The Times was more restrained: “The Leeds Festival may boast of having given life to a work which, if not of genius in the strict sense of the word, is at least likely to survive till our long expected English Beethoven appears on the stage”.
According to Hesketh Pearson, in Gilbert and Sullivan, the premiere “was received with delirious enthusiasm. The audience yelled themselves hoarse and pelted him with flowers. He turned to bow his acknowledgments to the choir, who also pelted him with flowers. The newspapers agreed with the audience and choir. The World called him ‘the Mozart of England,’ and said that though it was difficult to claim a place in the foremost ranks of composers for the author of The Pirates of Penzance, the case of the author of The Golden Legend rested on a very different basis. It still does.”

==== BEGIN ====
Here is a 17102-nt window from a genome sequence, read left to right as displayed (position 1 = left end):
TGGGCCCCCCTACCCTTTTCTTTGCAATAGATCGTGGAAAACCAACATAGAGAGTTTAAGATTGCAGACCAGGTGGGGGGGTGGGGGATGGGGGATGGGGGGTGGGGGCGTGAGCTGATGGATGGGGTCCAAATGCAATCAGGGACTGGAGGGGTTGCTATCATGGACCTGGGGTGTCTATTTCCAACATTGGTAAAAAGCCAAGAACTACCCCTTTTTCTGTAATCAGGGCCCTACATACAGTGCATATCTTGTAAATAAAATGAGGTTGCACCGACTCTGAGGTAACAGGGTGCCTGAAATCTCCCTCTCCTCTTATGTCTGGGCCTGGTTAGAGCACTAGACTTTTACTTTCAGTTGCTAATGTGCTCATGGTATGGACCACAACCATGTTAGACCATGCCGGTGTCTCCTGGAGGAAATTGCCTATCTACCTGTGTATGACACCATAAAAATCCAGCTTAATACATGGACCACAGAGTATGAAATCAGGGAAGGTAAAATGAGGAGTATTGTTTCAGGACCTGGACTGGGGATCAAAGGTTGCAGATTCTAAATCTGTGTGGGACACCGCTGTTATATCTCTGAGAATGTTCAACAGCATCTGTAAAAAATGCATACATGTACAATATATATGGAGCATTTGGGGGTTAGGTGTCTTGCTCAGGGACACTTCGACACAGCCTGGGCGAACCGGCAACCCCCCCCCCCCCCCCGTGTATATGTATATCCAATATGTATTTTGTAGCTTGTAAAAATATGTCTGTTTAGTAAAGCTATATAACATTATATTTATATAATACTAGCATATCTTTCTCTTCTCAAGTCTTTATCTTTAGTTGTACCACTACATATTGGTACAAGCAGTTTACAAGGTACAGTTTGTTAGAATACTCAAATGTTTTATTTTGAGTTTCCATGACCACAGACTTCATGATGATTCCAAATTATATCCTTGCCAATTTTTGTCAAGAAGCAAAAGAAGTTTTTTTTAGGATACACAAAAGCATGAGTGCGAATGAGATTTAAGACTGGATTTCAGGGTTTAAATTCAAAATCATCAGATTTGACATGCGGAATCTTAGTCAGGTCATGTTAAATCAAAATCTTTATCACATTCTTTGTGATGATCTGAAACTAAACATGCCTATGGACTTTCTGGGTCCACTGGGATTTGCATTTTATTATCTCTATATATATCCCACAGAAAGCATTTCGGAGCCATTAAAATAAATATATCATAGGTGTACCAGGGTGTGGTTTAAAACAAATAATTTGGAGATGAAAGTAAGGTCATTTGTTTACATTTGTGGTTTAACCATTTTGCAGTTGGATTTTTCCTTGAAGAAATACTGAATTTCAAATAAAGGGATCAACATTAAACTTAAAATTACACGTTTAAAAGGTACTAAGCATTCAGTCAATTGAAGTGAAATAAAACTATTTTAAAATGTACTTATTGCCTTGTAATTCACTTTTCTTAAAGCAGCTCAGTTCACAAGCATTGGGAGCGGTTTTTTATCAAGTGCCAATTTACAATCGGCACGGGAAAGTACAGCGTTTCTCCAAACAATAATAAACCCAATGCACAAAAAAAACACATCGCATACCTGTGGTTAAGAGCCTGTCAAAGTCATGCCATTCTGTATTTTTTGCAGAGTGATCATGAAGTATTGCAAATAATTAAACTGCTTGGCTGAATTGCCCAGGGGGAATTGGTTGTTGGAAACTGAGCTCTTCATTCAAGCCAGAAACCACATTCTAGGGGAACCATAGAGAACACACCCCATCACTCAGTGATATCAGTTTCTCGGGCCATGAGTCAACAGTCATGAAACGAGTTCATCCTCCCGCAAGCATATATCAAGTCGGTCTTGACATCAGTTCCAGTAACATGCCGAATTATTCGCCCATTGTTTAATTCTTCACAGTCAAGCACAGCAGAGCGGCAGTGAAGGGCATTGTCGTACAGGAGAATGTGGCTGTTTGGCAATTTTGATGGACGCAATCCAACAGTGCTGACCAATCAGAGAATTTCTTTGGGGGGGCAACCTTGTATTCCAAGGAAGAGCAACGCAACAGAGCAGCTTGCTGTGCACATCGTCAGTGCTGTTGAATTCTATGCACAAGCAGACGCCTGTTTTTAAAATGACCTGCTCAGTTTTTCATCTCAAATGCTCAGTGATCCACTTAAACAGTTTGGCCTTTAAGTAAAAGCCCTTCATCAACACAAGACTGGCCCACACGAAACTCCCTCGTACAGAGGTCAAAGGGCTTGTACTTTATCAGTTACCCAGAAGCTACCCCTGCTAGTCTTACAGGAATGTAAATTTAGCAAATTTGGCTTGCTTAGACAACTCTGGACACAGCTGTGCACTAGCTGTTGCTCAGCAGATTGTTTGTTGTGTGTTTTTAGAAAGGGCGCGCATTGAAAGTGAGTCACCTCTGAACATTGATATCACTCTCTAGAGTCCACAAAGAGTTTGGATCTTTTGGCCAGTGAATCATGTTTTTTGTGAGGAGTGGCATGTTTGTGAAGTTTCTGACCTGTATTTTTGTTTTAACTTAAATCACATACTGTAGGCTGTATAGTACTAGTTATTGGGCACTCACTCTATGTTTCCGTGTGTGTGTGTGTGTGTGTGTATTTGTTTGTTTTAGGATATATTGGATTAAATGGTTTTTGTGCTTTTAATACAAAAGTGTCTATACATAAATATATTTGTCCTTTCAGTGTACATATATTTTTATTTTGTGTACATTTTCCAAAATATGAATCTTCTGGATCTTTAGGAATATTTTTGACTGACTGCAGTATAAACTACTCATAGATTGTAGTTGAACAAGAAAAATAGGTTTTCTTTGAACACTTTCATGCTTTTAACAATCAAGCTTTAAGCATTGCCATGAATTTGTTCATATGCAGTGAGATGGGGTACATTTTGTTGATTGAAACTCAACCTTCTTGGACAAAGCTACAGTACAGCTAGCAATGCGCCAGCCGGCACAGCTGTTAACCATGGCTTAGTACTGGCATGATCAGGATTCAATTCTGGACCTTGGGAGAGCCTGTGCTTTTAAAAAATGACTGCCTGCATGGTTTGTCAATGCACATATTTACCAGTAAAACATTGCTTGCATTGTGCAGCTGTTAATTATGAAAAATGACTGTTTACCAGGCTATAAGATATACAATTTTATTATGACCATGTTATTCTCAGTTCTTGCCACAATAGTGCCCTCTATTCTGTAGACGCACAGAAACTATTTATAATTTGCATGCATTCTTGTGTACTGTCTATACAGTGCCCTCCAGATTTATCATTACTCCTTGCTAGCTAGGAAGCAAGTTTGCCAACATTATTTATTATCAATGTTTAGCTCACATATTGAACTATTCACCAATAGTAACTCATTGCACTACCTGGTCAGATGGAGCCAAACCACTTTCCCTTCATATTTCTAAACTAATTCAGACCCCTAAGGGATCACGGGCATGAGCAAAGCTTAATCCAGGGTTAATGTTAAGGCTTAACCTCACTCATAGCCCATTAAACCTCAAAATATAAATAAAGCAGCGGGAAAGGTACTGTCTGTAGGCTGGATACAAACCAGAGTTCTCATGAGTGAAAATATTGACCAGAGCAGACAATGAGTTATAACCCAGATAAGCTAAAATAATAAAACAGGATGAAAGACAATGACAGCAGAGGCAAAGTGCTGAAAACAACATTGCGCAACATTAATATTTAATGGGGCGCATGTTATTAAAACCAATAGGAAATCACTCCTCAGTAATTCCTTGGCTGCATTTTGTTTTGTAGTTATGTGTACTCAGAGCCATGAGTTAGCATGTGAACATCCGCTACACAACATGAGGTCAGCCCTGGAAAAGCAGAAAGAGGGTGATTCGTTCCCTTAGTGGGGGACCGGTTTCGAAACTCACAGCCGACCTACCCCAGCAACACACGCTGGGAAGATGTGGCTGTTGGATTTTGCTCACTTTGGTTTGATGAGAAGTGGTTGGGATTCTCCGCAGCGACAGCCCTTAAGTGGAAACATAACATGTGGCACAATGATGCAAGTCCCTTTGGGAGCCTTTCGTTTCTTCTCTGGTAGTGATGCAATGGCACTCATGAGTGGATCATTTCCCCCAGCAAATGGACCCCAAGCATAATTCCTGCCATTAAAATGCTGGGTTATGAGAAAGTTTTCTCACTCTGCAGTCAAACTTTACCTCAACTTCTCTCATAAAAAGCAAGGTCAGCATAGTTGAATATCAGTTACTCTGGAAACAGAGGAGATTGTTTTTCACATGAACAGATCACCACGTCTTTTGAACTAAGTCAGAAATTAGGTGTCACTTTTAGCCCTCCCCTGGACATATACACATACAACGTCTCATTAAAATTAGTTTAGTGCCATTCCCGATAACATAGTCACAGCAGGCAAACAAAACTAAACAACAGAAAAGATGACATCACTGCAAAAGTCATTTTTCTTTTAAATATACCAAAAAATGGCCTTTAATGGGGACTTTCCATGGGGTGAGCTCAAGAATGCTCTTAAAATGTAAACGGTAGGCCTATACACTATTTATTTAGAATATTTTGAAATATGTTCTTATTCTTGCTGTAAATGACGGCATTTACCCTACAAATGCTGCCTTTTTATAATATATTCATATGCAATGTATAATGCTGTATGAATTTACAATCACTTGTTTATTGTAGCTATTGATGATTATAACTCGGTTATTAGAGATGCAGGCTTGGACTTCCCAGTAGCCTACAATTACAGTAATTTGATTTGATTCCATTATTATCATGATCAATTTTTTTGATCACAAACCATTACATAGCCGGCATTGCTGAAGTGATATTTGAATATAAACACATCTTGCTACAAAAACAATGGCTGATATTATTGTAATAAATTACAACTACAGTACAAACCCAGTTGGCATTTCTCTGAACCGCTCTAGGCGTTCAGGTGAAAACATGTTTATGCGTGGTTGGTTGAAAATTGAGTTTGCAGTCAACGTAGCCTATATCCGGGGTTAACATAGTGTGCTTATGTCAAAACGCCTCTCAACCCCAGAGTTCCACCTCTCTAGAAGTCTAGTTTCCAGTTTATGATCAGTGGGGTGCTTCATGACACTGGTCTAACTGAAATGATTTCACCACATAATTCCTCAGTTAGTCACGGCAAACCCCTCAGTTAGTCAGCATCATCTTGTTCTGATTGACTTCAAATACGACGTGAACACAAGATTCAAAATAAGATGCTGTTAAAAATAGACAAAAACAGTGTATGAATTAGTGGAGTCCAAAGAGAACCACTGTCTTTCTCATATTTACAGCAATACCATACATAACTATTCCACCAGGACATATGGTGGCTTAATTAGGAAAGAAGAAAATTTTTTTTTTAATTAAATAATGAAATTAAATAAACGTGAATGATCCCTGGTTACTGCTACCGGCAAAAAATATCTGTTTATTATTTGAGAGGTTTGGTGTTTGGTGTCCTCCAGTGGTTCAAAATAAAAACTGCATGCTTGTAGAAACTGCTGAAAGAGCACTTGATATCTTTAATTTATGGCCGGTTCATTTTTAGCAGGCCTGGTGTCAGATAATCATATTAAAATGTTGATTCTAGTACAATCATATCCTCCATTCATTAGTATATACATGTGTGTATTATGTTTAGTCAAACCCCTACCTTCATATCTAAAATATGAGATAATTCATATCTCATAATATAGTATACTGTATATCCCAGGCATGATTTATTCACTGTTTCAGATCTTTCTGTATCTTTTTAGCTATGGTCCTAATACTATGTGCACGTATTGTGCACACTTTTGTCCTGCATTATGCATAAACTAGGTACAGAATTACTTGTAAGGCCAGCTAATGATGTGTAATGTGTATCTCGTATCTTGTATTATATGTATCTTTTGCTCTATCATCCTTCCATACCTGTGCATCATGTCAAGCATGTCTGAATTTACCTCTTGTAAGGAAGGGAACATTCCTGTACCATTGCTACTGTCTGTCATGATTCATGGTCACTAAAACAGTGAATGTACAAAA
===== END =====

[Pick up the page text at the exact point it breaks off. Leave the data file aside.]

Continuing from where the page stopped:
Finally, Sullivan had received the recognition he’d so long coveted—to be ranked alongside the greatest composers of serious music, and not regarded simply as a popular tunesmith.
Even royalty approved. When Queen Victoria heard The Golden Legend, she told Sullivan that he ought to write a grand opera. “You would do it so well,” she said.
Sullivan did write a grand opera, based on Sir Walter Scott’s Ivanhoe. It’s not often performed these days. And, although The Golden Legend was one of the most-performed cantatas of the 1880s and 1890s after Handel’s Messiah, the work is not very often performed these days. Ironically, it is those light-hearted comic operas which have endured.
But it gives me hope to know that Sir Arthur struggled to meet his commitments, and that he managed to achieve success despite all the obstacles he faced, such as a busy life, other work to do, new projects that pop up unexpectedly and all the rest. I’ll take the thought of Sir Arthur’s own challenges with me as I face the projects I hope to accomplish in 2017.
How about you? Do you worry about finishing every job you’ve got on your plate? Let me know in the comments.